Cars since long have been contributing to the rising level of pollution around the world. Scientists and researchers around the world have been trying their level best to make cars more greener and greener every year. Now, Divergent Microfactories founded by Kevin Czinger has given a new perspective to this whole car and pollution problem. He states that pollution is generated on a much larger scale when a car is manufactured then when it is made to run on roads.”
A far greater percentage of a car’s total emissions come from the materials and energy required to manufacture it,” he explained during a keynote speech at last month’s O’Reilly Solid Conference. “How we make cars is actually a much bigger problem than how we fuel our cars.”The California based company has brought out its solution in the form of a “the world’s first 3D-printed supercar.”
The car is made around a 3D-printed aluminum chassis called the node. The node is made by melting aluminum powder into form using a laser-based printing system. Individual nodes hold structural carbon fiber tubes together, building up a modular chassis. “Node-based chassis weighs some 90 percent less than an average car chassis and requires far less material and energy to produce.” said Czinger who is looking to revolutionize car manufacturing and join the league of stalwarts such as Henry Ford who invented the conveyor belt system assembly lines in 1913 ushering in a new ers in mass produced cars.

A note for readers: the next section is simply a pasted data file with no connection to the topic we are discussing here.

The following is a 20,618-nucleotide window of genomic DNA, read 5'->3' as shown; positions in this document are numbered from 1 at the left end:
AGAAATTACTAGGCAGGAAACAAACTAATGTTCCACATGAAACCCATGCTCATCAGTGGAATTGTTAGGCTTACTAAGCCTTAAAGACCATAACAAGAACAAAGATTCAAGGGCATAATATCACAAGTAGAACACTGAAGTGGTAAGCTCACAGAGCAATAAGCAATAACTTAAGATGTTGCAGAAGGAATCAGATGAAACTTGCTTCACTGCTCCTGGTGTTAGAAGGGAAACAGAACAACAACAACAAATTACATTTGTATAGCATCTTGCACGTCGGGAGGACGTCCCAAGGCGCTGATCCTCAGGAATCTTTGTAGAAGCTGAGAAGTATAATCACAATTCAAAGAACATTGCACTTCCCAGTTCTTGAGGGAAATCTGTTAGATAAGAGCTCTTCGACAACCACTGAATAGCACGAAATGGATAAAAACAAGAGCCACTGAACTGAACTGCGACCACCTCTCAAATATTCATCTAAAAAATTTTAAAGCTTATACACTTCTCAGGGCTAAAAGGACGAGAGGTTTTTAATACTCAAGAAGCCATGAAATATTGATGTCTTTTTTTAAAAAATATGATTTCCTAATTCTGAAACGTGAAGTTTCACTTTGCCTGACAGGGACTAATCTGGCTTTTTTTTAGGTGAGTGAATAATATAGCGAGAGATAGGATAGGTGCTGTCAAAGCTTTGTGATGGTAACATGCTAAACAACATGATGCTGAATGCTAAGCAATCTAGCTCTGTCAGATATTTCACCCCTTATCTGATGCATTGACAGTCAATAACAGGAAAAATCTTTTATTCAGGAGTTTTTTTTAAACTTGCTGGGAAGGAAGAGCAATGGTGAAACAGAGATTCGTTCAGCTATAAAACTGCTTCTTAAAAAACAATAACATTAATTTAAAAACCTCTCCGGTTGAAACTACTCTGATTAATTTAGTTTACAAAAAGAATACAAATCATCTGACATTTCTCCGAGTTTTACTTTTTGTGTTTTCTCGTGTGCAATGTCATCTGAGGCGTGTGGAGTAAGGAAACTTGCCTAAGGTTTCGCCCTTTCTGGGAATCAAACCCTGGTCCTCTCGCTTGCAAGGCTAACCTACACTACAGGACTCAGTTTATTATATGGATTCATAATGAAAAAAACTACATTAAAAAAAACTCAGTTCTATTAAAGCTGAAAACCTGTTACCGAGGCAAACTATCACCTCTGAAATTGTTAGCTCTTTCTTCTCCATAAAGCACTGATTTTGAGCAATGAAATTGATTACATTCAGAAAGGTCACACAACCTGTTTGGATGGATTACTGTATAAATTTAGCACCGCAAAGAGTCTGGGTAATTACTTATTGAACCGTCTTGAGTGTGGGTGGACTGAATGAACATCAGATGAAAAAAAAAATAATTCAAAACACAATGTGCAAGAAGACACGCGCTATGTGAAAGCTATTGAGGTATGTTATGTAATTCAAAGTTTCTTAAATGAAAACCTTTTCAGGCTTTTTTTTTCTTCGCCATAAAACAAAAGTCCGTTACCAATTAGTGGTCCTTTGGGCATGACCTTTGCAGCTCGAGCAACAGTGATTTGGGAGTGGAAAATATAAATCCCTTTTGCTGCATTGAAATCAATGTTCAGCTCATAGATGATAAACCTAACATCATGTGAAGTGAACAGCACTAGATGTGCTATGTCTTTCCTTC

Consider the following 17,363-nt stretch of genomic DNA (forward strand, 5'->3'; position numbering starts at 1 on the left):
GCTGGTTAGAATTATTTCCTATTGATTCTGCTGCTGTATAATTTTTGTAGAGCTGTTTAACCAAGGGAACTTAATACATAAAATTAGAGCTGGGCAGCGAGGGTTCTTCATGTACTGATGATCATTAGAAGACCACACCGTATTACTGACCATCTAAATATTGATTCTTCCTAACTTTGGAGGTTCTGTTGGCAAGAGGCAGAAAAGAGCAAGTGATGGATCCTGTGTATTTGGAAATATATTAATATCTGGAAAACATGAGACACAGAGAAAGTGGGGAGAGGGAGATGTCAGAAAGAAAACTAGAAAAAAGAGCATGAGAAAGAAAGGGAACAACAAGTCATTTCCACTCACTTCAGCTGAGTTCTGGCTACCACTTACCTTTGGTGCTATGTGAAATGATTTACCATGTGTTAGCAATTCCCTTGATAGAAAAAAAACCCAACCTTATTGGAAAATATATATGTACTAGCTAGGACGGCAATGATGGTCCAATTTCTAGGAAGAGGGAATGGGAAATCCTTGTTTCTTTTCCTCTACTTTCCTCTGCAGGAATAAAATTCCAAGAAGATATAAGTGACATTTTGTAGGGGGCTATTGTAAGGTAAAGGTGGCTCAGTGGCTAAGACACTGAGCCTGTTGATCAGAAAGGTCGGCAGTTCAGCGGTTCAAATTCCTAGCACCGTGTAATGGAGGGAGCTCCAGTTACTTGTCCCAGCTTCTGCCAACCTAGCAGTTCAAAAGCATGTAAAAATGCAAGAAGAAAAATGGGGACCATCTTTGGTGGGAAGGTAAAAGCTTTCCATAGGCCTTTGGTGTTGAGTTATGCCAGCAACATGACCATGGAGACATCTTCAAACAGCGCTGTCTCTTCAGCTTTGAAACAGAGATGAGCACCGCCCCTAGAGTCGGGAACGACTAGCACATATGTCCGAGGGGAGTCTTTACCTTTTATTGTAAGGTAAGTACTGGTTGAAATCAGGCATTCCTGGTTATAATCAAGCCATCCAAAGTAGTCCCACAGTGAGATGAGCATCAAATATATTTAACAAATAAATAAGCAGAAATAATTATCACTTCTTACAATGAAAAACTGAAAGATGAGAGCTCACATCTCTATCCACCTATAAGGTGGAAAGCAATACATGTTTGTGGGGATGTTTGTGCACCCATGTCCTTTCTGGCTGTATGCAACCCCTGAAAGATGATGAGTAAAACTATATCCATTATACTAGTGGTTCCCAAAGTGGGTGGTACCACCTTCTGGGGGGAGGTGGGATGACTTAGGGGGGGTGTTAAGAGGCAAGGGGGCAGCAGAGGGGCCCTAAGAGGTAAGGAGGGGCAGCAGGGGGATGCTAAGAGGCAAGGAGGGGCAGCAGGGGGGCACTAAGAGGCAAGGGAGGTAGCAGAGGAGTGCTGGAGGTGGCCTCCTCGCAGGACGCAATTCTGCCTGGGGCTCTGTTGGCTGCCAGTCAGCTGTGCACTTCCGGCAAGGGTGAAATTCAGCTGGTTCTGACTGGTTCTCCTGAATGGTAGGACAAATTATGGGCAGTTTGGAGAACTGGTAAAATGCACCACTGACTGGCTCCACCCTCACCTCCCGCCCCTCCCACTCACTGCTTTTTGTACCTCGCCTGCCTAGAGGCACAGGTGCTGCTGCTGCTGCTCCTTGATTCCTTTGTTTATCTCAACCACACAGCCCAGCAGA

The super car which has been christened as ‘Blade’ has a 700-hp (522-kW) bi-fuel (gas/CNG) four-cylinder turbo engine and has the ability to run from 0 to 60 mph (96.5 km/h) in a flat two seconds. The Blade chassis weighs just 102 lb (46 kg), and the entire car, complete with composite body and 700-hp engine, is listed at just 1,388 lb (635 kg). That gives it a 1.1 hp/kg power-to-weight ratio in line. Lets hope this car gets in the production line as such.